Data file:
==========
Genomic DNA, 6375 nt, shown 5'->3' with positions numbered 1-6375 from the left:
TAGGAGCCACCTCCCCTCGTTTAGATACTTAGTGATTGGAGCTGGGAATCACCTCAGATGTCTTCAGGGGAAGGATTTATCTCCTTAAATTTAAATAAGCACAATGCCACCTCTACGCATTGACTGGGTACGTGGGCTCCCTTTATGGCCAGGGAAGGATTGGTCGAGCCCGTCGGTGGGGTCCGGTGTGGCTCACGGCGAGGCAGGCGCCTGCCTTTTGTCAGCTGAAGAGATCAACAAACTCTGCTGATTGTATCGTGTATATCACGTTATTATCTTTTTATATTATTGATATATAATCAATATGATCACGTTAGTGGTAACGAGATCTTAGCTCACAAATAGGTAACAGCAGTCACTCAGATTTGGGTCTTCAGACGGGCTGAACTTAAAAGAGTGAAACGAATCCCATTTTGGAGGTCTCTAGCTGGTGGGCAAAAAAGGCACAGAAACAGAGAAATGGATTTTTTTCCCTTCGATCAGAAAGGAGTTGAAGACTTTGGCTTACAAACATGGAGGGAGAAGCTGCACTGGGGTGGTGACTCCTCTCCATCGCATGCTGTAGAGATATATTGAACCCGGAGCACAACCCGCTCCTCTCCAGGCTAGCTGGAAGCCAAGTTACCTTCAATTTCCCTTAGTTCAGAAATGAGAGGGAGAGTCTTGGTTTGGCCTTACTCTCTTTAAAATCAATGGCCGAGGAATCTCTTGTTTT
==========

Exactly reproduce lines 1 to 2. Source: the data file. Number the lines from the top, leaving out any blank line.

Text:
Genomic DNA, 6375 nt, shown 5'->3' with positions numbered 1-6375 from the left:
TAGGAGCCACCTCCCCTCGTTTAGATACTTAGTGATTGGAGCTGGGAATCACCTCAGATGTCTTCAGGGGAAGGATTTATCTCCTTAAATTTAAATAAGCACAATGCCACCTCTACGCATTGACTGGGTACGTGGGCTCCCTTTATGGCCAGGGAAGGATTGGTCGAGCCCGTCGGTGGGGTCCGGTGTGGCTCACGGCGAGGCAGGCGCCTGCCTTTTGTCAGCTGAAGAGATCAACAAACTCTGCTGATTGTATCGTGTATATCACGTTATTATCTTTTTATATTATTGATATATAATCAATATGATCACGTTAGTGGTAACGAGATCTTAGCTCACAAATAGGTAACAGCAGTCACTCAGATTTGGGTCTTCAGACGGGCTGAACTTAAAAGAGTGAAACGAATCCCATTTTGGAGGTCTCTAGCTGGTGGGCAAAAAAGGCACAGAAACAGAGAAATGGATTTTTTTCCCTTCGATCAGAAAGGAGTTGAAGACTTTGGCTTACAAACATGGAGGGAGAAGCTGCACTGGGGTGGTGACTCCTCTCCATCGCATGCTGTAGAGATATATTGAACCCGGAGCACAACCCGCTCCTCTCCAGGCTAGCTGGAAGCCAAGTTACCTTCAATTTCCCTTAGTTCAGAAATGAGAGGGAGAGTCTTGGTTTGGCCTTACTCTCTTTAAAATCAATGGCCGAGGAATCTCTTGTTTT